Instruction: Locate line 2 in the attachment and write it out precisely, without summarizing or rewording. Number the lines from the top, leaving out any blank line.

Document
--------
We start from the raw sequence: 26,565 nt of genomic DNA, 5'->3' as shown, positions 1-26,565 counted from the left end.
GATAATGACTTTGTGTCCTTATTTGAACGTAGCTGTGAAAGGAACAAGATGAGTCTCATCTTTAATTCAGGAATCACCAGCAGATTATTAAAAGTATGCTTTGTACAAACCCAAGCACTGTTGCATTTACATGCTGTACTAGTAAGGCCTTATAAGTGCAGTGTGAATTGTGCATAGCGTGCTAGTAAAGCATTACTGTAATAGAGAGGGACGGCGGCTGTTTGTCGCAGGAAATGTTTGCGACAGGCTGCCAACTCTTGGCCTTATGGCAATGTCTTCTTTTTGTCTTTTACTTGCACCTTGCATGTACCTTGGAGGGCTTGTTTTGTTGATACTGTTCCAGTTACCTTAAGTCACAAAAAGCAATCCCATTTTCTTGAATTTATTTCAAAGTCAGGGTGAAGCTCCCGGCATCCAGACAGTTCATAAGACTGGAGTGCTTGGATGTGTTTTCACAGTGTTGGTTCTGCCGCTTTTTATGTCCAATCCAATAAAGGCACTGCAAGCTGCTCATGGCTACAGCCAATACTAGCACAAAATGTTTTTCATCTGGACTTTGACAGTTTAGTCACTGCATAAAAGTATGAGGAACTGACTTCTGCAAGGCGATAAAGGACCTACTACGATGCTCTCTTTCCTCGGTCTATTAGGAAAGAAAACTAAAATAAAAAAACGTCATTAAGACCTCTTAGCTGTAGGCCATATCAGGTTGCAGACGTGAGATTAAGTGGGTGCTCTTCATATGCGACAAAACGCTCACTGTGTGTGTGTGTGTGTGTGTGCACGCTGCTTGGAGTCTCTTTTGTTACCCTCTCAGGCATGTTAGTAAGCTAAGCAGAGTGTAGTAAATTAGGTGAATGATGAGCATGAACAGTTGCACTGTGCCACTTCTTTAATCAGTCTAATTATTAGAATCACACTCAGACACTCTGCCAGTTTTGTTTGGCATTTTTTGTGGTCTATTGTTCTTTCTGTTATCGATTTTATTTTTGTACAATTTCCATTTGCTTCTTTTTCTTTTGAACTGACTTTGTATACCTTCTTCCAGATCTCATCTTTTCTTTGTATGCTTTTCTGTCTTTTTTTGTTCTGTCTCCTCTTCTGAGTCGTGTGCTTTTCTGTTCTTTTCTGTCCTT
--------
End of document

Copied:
GATAATGACTTTGTGTCCTTATTTGAACGTAGCTGTGAAAGGAACAAGATGAGTCTCATCTTTAATTCAGGAATCACCAGCAGATTATTAAAAGTATGCTTTGTACAAACCCAAGCACTGTTGCATTTACATGCTGTACTAGTAAGGCCTTATAAGTGCAGTGTGAATTGTGCATAGCGTGCTAGTAAAGCATTACTGTAATAGAGAGGGACGGCGGCTGTTTGTCGCAGGAAATGTTTGCGACAGGCTGCCAACTCTTGGCCTTATGGCAATGTCTTCTTTTTGTCTTTTACTTGCACCTTGCATGTACCTTGGAGGGCTTGTTTTGTTGATACTGTTCCAGTTACCTTAAGTCACAAAAAGCAATCCCATTTTCTTGAATTTATTTCAAAGTCAGGGTGAAGCTCCCGGCATCCAGACAGTTCATAAGACTGGAGTGCTTGGATGTGTTTTCACAGTGTTGGTTCTGCCGCTTTTTATGTCCAATCCAATAAAGGCACTGCAAGCTGCTCATGGCTACAGCCAATACTAGCACAAAATGTTTTTCATCTGGACTTTGACAGTTTAGTCACTGCATAAAAGTATGAGGAACTGACTTCTGCAAGGCGATAAAGGACCTACTACGATGCTCTCTTTCCTCGGTCTATTAGGAAAGAAAACTAAAATAAAAAAACGTCATTAAGACCTCTTAGCTGTAGGCCATATCAGGTTGCAGACGTGAGATTAAGTGGGTGCTCTTCATATGCGACAAAACGCTCACTGTGTGTGTGTGTGTGTGTGTGCACGCTGCTTGGAGTCTCTTTTGTTACCCTCTCAGGCATGTTAGTAAGCTAAGCAGAGTGTAGTAAATTAGGTGAATGATGAGCATGAACAGTTGCACTGTGCCACTTCTTTAATCAGTCTAATTATTAGAATCACACTCAGACACTCTGCCAGTTTTGTTTGGCATTTTTTGTGGTCTATTGTTCTTTCTGTTATCGATTTTATTTTTGTACAATTTCCATTTGCTTCTTTTTCTTTTGAACTGACTTTGTATACCTTCTTCCAGATCTCATCTTTTCTTTGTATGCTTTTCTGTCTTTTTTTGTTCTGTCTCCTCTTCTGAGTCGTGTGCTTTTCTGTTCTTTTCTGTCCTT